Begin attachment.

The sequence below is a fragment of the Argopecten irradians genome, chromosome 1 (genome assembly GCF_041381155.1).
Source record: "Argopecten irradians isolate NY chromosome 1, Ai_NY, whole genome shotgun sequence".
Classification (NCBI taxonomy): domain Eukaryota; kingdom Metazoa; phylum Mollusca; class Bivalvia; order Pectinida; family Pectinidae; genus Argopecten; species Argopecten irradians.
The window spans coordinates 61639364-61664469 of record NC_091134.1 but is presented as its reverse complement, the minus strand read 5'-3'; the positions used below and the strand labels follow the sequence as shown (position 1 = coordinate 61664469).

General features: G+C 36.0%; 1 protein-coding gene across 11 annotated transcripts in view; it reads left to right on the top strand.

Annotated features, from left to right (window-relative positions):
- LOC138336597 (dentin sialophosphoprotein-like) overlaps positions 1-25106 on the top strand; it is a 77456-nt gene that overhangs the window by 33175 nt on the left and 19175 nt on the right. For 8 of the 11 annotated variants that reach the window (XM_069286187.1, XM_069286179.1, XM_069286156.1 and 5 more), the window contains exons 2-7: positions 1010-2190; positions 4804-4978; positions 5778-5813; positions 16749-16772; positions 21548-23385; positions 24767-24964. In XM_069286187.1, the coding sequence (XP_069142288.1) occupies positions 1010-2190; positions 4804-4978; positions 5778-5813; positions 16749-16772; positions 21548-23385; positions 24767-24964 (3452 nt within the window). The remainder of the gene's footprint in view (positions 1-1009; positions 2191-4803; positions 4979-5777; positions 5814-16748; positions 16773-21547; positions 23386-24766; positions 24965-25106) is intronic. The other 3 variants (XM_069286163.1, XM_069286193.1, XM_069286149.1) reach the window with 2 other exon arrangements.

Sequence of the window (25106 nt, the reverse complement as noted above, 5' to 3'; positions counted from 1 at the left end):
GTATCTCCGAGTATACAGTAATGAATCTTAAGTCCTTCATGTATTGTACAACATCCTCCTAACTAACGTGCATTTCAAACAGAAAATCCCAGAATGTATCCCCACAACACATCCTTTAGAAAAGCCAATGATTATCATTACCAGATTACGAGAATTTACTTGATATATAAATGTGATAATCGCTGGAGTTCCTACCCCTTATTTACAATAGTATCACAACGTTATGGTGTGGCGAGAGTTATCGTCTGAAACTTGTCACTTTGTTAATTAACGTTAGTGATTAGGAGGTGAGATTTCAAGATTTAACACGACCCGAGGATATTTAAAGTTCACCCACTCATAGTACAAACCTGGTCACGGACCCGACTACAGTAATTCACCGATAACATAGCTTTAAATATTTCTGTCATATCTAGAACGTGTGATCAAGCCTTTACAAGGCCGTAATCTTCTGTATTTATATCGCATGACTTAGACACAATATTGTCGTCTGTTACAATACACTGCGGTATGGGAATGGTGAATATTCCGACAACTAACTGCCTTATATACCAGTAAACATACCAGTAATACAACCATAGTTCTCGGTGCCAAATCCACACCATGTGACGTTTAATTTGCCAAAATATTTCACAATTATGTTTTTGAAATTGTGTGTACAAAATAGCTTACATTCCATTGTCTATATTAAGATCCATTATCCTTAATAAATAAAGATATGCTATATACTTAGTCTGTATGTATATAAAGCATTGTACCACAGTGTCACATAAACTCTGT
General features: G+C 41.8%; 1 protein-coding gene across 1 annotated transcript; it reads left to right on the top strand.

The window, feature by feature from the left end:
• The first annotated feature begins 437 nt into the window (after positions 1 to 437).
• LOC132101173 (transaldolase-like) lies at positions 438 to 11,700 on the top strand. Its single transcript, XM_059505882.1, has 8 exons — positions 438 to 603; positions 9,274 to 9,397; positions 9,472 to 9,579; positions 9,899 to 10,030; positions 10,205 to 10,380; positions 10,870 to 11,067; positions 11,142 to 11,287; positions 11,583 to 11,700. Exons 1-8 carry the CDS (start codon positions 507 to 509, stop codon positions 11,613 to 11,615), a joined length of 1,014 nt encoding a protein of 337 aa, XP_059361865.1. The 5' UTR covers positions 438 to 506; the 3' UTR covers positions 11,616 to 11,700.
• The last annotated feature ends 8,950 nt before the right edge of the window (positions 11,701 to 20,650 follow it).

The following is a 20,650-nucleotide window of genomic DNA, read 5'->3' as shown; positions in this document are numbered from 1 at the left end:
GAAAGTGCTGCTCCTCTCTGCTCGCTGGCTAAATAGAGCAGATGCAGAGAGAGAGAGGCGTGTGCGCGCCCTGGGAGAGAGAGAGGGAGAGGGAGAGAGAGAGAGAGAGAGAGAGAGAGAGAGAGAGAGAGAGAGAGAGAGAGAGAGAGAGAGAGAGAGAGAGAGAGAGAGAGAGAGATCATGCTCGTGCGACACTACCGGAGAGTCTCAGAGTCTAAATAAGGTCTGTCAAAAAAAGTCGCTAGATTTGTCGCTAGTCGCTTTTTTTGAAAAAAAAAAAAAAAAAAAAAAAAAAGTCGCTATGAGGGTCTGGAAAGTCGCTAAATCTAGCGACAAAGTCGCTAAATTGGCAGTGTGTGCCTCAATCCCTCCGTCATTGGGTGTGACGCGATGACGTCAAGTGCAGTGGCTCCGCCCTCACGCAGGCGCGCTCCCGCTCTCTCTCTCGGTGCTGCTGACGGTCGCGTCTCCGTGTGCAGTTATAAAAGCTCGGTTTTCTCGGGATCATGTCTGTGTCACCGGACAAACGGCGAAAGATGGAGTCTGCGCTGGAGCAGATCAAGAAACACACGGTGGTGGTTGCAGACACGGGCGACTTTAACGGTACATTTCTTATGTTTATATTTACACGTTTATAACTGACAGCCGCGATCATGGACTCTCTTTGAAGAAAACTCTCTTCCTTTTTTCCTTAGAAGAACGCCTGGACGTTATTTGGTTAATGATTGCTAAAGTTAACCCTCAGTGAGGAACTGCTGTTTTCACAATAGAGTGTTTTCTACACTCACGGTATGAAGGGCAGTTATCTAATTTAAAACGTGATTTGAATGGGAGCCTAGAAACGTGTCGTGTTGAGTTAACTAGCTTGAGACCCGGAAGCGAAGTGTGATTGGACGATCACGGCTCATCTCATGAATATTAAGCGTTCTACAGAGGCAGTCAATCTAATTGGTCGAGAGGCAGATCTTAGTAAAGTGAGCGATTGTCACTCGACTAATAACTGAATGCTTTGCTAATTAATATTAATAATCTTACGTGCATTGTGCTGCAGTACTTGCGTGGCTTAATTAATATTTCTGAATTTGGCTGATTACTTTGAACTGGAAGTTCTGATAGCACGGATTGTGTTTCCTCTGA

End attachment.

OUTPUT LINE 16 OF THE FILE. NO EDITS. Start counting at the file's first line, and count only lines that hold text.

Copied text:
GAAAGTGCTGCTCCTCTCTGCTCGCTGGCTAAATAGAGCAGATGCAGAGAGAGAGAGGCGTGTGCGCGCCCTGGGAGAGAGAGAGGGAGAGGGAGAGAGAGAGAGAGAGAGAGAGAGAGAGAGAGAGAGAGAGAGAGAGAGAGAGAGAGAGAGAGAGAGAGAGAGAGAGAGAGAGAGATCATGCTCGTGCGACACTACCGGAGAGTCTCAGAGTCTAAATAAGGTCTGTCAAAAAAAGTCGCTAGATTTGTCGCTAGTCGCTTTTTTTGAAAAAAAAAAAAAAAAAAAAAAAAAAGTCGCTATGAGGGTCTGGAAAGTCGCTAAATCTAGCGACAAAGTCGCTAAATTGGCAGTGTGTGCCTCAATCCCTCCGTCATTGGGTGTGACGCGATGACGTCAAGTGCAGTGGCTCCGCCCTCACGCAGGCGCGCTCCCGCTCTCTCTCTCGGTGCTGCTGACGGTCGCGTCTCCGTGTGCAGTTATAAAAGCTCGGTTTTCTCGGGATCATGTCTGTGTCACCGGACAAACGGCGAAAGATGGAGTCTGCGCTGGAGCAGATCAAGAAACACACGGTGGTGGTTGCAGACACGGGCGACTTTAACGGTACATTTCTTATGTTTATATTTACACGTTTATAACTGACAGCCGCGATCATGGACTCTCTTTGAAGAAAACTCTCTTCCTTTTTTCCTTAGAAGAACGCCTGGACGTTATTTGGTTAATGATTGCTAAAGTTAACCCTCAGTGAGGAACTGCTGTTTTCACAATAGAGTGTTTTCTACACTCACGGTATGAAGGGCAGTTATCTAATTTAAAACGTGATTTGAATGGGAGCCTAGAAACGTGTCGTGTTGAGTTAACTAGCTTGAGACCCGGAAGCGAAGTGTGATTGGACGATCACGGCTCATCTCATGAATATTAAGCGTTCTACAGAGGCAGTCAATCTAATTGGTCGAGAGGCAGATCTTAGTAAAGTGAGCGATTGTCACTCGACTAATAACTGAATGCTTTGCTAATTAATATTAATAATCTTACGTGCATTGTGCTGCAGTACTTGCGTGGCTTAATTAATATTTCTGAATTTGGCTGATTACTTTGAACTGGAAGTTCTGATAGCACGGATTGTGTTTCCTCTGA